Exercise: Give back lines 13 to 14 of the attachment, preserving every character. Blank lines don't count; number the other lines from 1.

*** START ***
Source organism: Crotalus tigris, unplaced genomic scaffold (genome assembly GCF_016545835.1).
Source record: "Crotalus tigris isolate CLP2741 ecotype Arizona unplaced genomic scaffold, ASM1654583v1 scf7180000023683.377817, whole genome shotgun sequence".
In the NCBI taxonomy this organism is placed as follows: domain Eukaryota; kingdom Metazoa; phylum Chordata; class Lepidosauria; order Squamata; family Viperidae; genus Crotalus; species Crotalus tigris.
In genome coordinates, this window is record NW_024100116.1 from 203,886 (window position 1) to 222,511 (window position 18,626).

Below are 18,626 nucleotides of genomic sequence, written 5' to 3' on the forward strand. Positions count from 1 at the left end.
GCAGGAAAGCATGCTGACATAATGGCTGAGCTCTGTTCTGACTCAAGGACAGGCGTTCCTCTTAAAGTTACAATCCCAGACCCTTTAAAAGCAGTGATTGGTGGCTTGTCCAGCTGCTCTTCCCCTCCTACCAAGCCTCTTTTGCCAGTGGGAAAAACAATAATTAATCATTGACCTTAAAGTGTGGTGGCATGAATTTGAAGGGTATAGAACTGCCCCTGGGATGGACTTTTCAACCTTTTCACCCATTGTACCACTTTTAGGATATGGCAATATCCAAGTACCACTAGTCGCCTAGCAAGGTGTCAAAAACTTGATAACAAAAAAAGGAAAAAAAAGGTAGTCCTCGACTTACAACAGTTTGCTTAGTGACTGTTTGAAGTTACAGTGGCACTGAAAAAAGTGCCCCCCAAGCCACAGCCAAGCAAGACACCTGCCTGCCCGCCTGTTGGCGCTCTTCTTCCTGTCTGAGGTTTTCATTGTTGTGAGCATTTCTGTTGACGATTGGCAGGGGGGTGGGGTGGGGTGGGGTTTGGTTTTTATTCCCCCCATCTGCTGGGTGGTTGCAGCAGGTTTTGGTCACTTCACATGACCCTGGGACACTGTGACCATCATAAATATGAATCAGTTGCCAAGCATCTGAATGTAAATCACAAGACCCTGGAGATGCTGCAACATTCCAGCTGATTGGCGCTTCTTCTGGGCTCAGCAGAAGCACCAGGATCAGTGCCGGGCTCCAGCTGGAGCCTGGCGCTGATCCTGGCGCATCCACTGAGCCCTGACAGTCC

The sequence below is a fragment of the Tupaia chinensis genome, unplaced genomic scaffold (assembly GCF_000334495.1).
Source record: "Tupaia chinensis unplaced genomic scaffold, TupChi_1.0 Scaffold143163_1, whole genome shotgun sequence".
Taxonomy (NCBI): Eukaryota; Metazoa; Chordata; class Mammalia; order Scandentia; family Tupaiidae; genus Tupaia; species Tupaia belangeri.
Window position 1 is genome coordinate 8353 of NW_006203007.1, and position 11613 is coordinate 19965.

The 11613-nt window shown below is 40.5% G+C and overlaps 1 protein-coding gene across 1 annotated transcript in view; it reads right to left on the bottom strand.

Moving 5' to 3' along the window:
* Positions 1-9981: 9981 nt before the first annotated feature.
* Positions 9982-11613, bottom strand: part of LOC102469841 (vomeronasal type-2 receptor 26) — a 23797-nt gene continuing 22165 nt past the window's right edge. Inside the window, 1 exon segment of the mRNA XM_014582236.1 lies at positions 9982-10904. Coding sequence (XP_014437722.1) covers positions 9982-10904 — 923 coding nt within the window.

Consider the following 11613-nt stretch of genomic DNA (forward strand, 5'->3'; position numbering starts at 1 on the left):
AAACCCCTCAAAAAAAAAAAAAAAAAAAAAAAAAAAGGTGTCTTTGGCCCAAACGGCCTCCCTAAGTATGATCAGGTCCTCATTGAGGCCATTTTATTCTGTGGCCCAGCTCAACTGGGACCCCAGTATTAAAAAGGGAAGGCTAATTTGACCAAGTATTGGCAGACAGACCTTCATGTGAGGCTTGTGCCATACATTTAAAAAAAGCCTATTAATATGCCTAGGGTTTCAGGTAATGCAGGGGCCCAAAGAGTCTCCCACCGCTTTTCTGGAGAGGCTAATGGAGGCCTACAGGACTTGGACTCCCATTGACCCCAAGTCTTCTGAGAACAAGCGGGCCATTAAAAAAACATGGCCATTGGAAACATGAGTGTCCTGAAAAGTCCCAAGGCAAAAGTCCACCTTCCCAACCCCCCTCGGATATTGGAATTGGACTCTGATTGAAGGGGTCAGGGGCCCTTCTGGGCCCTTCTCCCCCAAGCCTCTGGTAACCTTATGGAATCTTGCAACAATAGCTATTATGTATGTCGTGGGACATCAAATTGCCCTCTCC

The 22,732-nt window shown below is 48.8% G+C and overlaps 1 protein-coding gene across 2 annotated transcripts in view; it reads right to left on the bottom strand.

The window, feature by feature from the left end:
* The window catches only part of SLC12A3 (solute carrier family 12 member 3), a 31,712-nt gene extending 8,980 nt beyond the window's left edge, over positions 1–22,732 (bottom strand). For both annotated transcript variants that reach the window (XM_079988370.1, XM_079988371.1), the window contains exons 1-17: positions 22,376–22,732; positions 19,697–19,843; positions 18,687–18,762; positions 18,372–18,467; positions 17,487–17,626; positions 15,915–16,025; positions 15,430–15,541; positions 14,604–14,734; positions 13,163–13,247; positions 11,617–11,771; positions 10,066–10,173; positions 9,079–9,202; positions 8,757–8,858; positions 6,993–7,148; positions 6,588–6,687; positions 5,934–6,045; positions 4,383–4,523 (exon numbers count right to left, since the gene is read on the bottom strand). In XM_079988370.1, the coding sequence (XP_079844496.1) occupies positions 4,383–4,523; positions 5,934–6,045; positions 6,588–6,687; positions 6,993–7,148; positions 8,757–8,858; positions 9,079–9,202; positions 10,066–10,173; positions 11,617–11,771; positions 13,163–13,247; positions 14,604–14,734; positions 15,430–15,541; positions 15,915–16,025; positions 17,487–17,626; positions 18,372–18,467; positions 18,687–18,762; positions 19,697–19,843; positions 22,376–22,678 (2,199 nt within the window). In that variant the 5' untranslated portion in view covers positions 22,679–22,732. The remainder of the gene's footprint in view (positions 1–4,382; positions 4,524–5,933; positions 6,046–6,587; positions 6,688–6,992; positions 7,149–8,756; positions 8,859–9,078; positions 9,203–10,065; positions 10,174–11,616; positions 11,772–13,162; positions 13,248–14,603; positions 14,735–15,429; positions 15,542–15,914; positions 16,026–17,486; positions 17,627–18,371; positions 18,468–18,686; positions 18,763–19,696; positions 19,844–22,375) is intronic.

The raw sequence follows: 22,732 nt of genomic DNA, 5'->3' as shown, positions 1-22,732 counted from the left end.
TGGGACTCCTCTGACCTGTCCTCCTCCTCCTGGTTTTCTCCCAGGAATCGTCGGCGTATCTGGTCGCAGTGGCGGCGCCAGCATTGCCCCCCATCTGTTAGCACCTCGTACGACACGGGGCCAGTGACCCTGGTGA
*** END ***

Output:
* Positions 1-9981: 9981 nt before the first annotated feature.
* Positions 9982-11613, bottom strand: part of LOC102469841 (vomeronasal type-2 receptor 26) — a 23797-nt gene continuing 22165 nt past the window's right edge. Inside the window, 1 exon segment of the mRNA XM_014582236.1 lies at positions 9982-10904. Coding sequence (XP_014437722.1) covers positions 9982-10904 — 923 coding nt within the window.